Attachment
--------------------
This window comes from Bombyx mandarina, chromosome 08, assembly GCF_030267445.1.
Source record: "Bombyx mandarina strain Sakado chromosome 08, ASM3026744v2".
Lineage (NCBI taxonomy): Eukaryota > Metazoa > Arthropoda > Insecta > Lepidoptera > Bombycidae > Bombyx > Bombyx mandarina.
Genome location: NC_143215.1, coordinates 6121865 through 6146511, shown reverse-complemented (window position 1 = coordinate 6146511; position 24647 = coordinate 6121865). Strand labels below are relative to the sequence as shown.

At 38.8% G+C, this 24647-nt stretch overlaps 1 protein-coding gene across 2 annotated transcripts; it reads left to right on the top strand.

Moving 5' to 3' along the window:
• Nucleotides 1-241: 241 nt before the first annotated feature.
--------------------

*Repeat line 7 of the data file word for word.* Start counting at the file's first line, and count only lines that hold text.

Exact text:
• Nucleotides 1-241: 241 nt before the first annotated feature.